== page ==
The Dutch eel boat is a well ship. The well was filled with water that surrounds the ship, which kept the eel alive. An eel boat had a length of 18.5 meter (60 feet) and a width of 4.5 meter (14.7 feet). The total weight was 60 to 80 tons. They carried 8 to 10 tons of live eel. There was no space for capacity for extra goods like bricks or tiles. On the other hand the eels were collected in the Northern part of the Netherlands (Friesland) and brick and tile production traditionally and still is situated in the center along the big rivers Maas, Waal and Rhine. It isn’t likely that the above mentioned roof-tiles were imported by the eel Boats.
Hi Maurits, Thank you for your well informed comment on the Dutch eel-boats, this certainly does refute what now must seen as a misconception held locally regarding the use of bricks or tiles as ballast. On consideration, my comment to include the eel-boats was rather presumptive as the heyday of them gathering in the nearby Holehaven Creek after unloading at Billingsgate Market was more likely in the latter half of the 19th century, over a hundred years after name of the farm first appeared. Thanks again, Graham. p.s. Are you visiting the Archive site from Holland?
It’s correct, I ‘m visiting the site from Holland. With great pleasure. Especially the photographs, the information of the eel boats and the Lobster Smack Inn. And all the other historic facts concerning the Anglo/Dutch relation of Canvey Island. The eel boats gathered in the Holehaven Creek while they were fully loaded. They still had to go to Billingsgate. Around 1826 the River Thames was so polluted that it was difficult to keep the eel alive. From that year the eel boats would sail to Erith and remain there waiting for unloading at Billingsgate. The pollution was still increasing in those later years, so they had to find a better place in the estuary of the Thames. In Holehaven Creek they found a good place right in the centre of the creek so oxygen rich water would flow in and out of the well by means of the tidal flow. The eel boats had metal plates with holes under and on the sides under water so water would flow in and out. The sailors waited in the Creek until prices at Billingsgate were good enough. On many occasions the captain of the boat would get off at Southend pier and travelled by train to Fenchurch Street Station to London, approx. 600 yard from Billingsgate fish market, getting information about prices and demand. The captain would travel back to Benfleet station and return to the eel boat at Holehaven Creek when prices were high enough. It is not known to me by the exact date that the eel boats would start to anchor in the Creek. If there is any information I would love to get it.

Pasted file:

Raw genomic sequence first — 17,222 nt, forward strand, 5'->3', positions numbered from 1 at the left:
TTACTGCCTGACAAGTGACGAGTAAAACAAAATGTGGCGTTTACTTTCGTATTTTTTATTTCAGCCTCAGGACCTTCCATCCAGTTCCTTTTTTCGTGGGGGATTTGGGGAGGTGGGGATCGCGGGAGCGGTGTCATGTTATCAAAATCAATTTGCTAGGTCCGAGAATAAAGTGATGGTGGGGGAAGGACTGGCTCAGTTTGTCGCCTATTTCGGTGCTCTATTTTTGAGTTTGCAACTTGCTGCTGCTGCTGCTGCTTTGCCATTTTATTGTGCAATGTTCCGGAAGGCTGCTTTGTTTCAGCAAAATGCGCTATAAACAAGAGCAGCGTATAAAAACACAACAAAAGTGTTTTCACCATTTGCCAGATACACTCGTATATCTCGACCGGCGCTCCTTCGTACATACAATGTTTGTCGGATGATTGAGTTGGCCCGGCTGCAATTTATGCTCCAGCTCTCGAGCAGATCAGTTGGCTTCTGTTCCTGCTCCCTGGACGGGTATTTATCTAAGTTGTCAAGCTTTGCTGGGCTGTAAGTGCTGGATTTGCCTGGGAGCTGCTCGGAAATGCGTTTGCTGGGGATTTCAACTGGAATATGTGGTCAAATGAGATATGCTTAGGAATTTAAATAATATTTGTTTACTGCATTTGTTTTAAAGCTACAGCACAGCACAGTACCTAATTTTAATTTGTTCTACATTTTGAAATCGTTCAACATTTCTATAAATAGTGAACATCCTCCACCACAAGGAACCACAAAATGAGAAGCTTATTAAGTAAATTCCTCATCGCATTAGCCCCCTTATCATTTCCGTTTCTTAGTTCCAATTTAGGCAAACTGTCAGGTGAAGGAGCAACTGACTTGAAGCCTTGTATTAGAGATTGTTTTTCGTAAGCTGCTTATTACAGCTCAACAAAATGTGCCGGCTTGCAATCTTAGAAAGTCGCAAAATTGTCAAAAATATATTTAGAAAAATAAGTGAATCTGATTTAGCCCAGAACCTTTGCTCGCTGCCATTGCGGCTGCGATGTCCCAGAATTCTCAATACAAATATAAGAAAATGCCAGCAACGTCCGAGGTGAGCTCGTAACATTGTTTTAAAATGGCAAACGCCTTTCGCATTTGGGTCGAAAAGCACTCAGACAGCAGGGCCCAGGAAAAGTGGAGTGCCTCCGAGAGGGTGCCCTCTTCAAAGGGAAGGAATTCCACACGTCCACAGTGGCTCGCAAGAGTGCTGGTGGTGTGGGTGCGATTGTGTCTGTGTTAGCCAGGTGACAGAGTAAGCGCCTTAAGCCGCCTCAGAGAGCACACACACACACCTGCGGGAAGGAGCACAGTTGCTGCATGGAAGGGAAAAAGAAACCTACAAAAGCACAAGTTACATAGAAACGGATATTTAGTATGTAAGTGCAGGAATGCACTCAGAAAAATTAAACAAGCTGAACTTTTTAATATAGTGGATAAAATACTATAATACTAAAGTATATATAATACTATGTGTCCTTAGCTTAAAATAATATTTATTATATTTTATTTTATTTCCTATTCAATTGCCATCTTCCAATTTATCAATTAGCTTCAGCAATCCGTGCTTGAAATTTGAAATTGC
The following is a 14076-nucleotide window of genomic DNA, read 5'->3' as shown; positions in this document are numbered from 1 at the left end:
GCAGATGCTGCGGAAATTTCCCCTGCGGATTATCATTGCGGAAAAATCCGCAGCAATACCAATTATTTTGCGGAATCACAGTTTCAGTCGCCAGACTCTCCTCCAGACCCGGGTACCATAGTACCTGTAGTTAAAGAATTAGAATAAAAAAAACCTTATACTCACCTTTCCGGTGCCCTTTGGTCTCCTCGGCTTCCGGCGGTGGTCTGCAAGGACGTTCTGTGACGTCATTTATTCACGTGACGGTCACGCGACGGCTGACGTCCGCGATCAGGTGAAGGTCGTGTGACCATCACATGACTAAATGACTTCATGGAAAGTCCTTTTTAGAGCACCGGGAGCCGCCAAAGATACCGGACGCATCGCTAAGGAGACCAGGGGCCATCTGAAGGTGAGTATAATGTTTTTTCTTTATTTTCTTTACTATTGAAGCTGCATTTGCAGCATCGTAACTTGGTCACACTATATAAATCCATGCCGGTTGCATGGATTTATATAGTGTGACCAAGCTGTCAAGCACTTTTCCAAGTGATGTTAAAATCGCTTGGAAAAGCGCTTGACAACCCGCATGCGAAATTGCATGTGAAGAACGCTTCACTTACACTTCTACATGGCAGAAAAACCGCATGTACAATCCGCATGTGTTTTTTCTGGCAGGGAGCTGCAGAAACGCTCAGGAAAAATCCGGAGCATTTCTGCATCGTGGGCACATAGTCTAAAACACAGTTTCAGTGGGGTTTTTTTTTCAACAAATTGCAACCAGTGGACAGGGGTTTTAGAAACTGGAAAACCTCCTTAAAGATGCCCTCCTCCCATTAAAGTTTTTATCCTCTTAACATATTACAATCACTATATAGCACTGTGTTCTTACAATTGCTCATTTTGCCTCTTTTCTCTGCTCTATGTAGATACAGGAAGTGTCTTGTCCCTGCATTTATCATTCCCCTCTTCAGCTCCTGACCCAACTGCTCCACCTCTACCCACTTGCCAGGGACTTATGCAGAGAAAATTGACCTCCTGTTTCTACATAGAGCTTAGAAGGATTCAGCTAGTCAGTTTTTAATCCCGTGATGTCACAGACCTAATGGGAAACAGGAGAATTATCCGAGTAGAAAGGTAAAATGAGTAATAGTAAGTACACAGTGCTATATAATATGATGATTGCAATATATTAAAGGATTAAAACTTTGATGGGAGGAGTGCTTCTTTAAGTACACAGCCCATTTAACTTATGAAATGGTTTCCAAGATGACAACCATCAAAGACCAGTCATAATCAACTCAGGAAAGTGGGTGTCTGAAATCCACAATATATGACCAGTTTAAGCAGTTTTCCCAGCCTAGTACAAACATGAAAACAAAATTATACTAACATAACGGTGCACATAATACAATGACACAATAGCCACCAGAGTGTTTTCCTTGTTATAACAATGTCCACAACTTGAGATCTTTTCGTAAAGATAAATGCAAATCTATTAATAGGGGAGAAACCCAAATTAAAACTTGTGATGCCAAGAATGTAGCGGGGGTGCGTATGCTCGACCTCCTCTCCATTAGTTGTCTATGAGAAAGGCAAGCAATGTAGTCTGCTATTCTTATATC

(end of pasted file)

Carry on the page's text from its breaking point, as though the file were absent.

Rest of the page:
This is excellent! Thanks again Maurits.
Re: Farms. There was a dairy farm in the Winter Gardens for a number of years. In 1950 it had a heard of milking cows around 30. The farm was owned by a father by name Cook. He in turn passed it on to his son, Len Cook. Lennie, he was called, ran for and won a seat on Council. len had a very modern outlook, and used artificial insemination for his cows and produced very high quality milk. I would work for Len on weekends and haymaking, for a pound per day which was good pay for a young lad. A pint of “cooking bitter” eleven and a halfpence.